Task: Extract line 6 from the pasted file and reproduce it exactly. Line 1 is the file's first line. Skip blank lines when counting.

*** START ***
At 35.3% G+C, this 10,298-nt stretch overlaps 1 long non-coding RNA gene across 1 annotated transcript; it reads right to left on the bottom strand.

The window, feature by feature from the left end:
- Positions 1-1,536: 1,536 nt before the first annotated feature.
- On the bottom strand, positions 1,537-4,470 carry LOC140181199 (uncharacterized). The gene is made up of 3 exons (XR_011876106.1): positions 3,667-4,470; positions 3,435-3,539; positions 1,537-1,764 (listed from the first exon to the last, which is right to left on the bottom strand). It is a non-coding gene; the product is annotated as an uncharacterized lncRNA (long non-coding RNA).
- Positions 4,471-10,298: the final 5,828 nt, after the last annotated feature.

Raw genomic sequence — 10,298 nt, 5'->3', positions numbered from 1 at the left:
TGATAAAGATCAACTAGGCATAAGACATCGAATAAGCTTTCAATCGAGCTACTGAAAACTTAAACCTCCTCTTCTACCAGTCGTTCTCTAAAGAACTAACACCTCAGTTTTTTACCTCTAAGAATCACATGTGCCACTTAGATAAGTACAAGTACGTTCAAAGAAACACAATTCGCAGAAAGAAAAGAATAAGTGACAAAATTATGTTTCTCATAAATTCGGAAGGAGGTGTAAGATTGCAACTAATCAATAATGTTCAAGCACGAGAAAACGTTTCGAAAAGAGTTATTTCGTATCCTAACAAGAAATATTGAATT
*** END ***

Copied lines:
Raw genomic sequence — 10,298 nt, 5'->3', positions numbered from 1 at the left: